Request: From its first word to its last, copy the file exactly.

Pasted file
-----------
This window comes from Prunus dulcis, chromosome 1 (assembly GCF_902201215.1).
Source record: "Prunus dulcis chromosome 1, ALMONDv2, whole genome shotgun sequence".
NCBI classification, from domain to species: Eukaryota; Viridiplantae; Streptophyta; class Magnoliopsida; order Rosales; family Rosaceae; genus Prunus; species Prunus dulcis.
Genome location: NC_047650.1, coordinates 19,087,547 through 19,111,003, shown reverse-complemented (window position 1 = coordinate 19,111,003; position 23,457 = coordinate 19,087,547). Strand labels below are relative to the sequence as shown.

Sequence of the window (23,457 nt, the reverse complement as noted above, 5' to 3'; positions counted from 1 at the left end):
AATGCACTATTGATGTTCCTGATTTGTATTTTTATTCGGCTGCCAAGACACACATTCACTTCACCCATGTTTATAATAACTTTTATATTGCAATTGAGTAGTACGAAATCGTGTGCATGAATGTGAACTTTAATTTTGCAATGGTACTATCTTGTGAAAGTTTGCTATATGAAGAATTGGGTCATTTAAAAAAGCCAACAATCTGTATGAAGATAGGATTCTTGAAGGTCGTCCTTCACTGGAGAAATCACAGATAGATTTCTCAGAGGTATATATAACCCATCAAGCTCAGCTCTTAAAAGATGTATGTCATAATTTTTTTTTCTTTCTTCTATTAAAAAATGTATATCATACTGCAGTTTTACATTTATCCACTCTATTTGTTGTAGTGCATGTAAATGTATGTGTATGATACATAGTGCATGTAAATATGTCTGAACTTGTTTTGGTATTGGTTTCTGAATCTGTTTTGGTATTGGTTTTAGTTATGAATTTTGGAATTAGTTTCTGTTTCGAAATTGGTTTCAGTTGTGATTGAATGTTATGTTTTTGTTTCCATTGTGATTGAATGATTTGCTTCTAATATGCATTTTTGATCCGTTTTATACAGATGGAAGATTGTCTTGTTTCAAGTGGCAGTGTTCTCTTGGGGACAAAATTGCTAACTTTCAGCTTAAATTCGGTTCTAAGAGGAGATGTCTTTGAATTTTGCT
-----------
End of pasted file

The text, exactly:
This window comes from Prunus dulcis, chromosome 1 (assembly GCF_902201215.1).
Source record: "Prunus dulcis chromosome 1, ALMONDv2, whole genome shotgun sequence".
NCBI classification, from domain to species: Eukaryota; Viridiplantae; Streptophyta; class Magnoliopsida; order Rosales; family Rosaceae; genus Prunus; species Prunus dulcis.
Genome location: NC_047650.1, coordinates 19,087,547 through 19,111,003, shown reverse-complemented (window position 1 = coordinate 19,111,003; position 23,457 = coordinate 19,087,547). Strand labels below are relative to the sequence as shown.

Sequence of the window (23,457 nt, the reverse complement as noted above, 5' to 3'; positions counted from 1 at the left end):
AATGCACTATTGATGTTCCTGATTTGTATTTTTATTCGGCTGCCAAGACACACATTCACTTCACCCATGTTTATAATAACTTTTATATTGCAATTGAGTAGTACGAAATCGTGTGCATGAATGTGAACTTTAATTTTGCAATGGTACTATCTTGTGAAAGTTTGCTATATGAAGAATTGGGTCATTTAAAAAAGCCAACAATCTGTATGAAGATAGGATTCTTGAAGGTCGTCCTTCACTGGAGAAATCACAGATAGATTTCTCAGAGGTATATATAACCCATCAAGCTCAGCTCTTAAAAGATGTATGTCATAATTTTTTTTTCTTTCTTCTATTAAAAAATGTATATCATACTGCAGTTTTACATTTATCCACTCTATTTGTTGTAGTGCATGTAAATGTATGTGTATGATACATAGTGCATGTAAATATGTCTGAACTTGTTTTGGTATTGGTTTCTGAATCTGTTTTGGTATTGGTTTTAGTTATGAATTTTGGAATTAGTTTCTGTTTCGAAATTGGTTTCAGTTGTGATTGAATGTTATGTTTTTGTTTCCATTGTGATTGAATGATTTGCTTCTAATATGCATTTTTGATCCGTTTTATACAGATGGAAGATTGTCTTGTTTCAAGTGGCAGTGTTCTCTTGGGGACAAAATTGCTAACTTTCAGCTTAAATTCGGTTCTAAGAGGAGATGTCTTTGAATTTTGCT